Similarly, at ExcelDots, we use IoT and AI for strengthening safe groundwater access. Our state-of-the-art technology is built on SASMIT strategy developed by KTH Sweden. SASMIT protocol harnesses local driller knowledge and scientific research to provide sustainable arsenic mitigation. We have digitalised several processes and have brought them together on ASMITAS platform. It is highly scalable and useful for ordinary users, local drillers, researchers, and decision-makers. Projects and leverage each other and cut down the need for scientific interventions to a larger extent. We have a busy roadmap for the next few years. We are planning a massive scale across various countries and more investment in developing hydrogeological models for solving other groundwater-related issues. For example, real-time screening of major contaminants, safe aquifer mapping, interactive maps.
You’ve been a part of both Bengaluru and the Stockholm start-up ecosystem. Can you list out a few advantages of working in the Stockholm start-up ecosystem?
Both Bangalore and Stockholm are shining cities with immense opportunities for start-ups ecosystem. But personally, I have experienced more cordial environment for a start-up in Sweden. The country promotes innovation through university research, government-funded grants, and other financial support. There are numerous incubation centres and accelerators to nurture ideas. Several VCs and strategic investors are available to scale companies. We have successful unicorns in Sweden who have been an inspiration to many start-ups in the country. Like Bangalore, the talent pool in Sweden is world-class. Also, in order to provide global reach, organisations like Business Sweden are very proactive in the country. Large corporate, government agencies show a willingness to work with the start-up ecosystem, which gives a huge advantage for local start-up. Most importantly, the start-ups here in Sweden mostly work on solving global problems rather more focussed domestic problems. This helps them to scale faster.
What are some of the lessons that Indian start-ups can take from the Stockholm start-up ecosystem?
If you look around the world, by and large start-ups are the same everywhere. But there is something special about Sweden. In my opinion, most of the start-ups in Sweden work on the problems, which is relatively less complex but more innovative. Whereas in India, the start-ups work on very complex problems, without adequate resources or team to execute the whole project. But first what is important is to get the basics right. Businesses are built to make a profit. When we establish a company or venture, we need team, access to finance, customers etc. When we build a start-up, we should focus on our execution and leadership, product management, quality control, operational excellence and good sales and marketing activities.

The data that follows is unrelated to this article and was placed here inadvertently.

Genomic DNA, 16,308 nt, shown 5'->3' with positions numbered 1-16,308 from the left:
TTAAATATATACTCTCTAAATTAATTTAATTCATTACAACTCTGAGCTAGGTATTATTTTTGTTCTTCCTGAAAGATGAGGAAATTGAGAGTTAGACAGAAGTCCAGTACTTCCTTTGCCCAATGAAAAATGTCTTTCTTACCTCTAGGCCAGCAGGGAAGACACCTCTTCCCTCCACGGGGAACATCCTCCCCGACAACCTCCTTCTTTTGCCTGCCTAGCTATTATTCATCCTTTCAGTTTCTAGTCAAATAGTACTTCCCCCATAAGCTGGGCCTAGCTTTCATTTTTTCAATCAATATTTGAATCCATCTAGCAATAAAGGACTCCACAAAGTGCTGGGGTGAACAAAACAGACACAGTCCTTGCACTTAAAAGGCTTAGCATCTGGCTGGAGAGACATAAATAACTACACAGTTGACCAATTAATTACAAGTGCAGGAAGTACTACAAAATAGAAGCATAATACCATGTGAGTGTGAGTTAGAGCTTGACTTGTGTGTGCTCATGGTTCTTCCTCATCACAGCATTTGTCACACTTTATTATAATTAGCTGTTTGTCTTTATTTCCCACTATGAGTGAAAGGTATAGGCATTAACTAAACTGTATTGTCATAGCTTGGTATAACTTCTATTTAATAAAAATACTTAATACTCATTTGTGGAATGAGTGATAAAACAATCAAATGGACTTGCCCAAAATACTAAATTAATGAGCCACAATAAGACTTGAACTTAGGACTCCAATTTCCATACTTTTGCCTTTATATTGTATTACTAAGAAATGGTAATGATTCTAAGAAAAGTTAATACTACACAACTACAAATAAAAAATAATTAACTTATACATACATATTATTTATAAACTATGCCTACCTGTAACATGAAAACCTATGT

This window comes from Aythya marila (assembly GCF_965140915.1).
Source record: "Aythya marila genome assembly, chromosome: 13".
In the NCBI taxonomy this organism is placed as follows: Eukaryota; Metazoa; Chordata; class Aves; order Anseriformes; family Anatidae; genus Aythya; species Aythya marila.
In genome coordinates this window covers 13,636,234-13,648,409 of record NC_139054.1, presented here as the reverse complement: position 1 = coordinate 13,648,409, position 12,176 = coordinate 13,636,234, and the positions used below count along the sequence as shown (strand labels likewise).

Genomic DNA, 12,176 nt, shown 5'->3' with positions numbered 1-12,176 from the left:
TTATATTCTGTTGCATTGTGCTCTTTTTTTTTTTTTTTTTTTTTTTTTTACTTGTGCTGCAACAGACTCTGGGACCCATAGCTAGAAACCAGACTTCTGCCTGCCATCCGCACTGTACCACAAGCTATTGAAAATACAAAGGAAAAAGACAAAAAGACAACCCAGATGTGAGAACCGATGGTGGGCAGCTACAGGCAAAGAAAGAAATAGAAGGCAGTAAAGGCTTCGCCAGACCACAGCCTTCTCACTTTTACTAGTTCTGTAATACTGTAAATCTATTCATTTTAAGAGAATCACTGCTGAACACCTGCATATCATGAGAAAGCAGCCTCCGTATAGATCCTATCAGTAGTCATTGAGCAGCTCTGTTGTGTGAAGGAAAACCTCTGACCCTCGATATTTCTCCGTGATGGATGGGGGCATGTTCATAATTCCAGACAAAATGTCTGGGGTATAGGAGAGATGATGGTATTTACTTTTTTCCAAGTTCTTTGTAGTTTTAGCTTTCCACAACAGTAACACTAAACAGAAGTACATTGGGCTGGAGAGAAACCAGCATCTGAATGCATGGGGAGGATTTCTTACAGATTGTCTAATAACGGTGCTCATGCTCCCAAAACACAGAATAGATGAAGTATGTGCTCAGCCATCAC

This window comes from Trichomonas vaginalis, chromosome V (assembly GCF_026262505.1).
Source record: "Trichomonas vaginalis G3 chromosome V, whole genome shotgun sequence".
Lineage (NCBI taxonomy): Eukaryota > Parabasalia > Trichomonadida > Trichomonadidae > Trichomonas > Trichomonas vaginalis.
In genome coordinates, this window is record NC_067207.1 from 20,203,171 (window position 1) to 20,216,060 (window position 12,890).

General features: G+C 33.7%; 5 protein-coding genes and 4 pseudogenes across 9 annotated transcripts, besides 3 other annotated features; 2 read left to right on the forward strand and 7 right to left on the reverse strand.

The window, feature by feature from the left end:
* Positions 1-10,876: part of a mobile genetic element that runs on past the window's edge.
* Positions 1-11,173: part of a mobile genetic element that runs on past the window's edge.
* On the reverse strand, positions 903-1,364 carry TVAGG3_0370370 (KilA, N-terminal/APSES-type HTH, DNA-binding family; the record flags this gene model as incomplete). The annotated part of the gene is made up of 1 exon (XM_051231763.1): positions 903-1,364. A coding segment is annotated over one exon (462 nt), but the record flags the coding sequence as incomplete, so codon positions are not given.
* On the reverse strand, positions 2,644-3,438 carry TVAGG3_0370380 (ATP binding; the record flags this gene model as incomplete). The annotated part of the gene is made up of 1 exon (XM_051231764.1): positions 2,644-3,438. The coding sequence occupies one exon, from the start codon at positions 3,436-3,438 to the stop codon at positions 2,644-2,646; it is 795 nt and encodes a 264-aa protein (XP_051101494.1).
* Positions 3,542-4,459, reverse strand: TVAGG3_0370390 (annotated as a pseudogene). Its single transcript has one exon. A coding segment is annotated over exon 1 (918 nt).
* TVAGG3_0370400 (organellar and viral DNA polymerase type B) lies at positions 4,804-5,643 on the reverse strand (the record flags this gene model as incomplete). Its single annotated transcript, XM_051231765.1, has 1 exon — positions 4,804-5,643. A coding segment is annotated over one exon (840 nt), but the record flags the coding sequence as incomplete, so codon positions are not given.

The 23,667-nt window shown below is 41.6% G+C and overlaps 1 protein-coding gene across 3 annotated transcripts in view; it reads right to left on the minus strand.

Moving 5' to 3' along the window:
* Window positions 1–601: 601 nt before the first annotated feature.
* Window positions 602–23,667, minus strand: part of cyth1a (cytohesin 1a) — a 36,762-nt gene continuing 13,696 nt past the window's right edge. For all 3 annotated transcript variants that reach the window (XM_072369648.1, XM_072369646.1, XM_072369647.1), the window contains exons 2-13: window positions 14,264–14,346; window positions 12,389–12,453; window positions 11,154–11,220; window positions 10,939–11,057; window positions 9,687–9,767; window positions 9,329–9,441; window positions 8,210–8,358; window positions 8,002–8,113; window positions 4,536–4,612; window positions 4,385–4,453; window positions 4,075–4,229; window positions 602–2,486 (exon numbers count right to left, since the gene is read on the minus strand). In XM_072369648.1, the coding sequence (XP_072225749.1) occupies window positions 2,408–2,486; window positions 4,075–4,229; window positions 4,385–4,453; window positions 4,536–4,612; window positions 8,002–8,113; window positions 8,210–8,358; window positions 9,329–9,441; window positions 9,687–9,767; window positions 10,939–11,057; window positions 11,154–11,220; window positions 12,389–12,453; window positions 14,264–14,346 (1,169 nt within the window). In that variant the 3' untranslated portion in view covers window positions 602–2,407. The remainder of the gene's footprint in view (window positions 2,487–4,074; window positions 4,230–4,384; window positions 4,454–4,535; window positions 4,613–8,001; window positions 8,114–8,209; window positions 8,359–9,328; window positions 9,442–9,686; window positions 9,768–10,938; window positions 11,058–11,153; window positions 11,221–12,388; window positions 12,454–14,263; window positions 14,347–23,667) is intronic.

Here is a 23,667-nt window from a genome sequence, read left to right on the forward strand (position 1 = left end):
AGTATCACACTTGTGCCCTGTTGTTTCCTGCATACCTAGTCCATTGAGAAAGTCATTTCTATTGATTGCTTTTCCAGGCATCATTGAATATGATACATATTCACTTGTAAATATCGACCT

For example, a new start-up called Carls and Dagg makes the world’s best umbrella which can withstand 120 KM per hour plus wind speed and can protect one from rain and snow. Another Swedish company Reused Remade makes textile bags from used hotel linen products. These companies mostly work on their operational excellence and stick to their goals. These are generic but very innovative products. Customers usually likes to buy and pay a fortune for these products. In India, there is a big domestic market, we need smart start-ups who can address the markets need by developing the right products. In order to make themselves successful, the start-ups need customers and a good business model for profitability and scalability.
How does the Indian market feature in ExcelDots global agenda?
India is a very important market for us. We have already started our business activities in Bangladesh through ASMITAS deployment. We are also deliberating with several customers and partners in India to bring ASMITAS in India too. I expect next year will be a quite exciting time for us in the Indian market. We are exploring partnerships with local government bodies, NGOs, and other research organisations for joint projects. We have built a very strong consortium in Europe to offer outstanding project deliverables.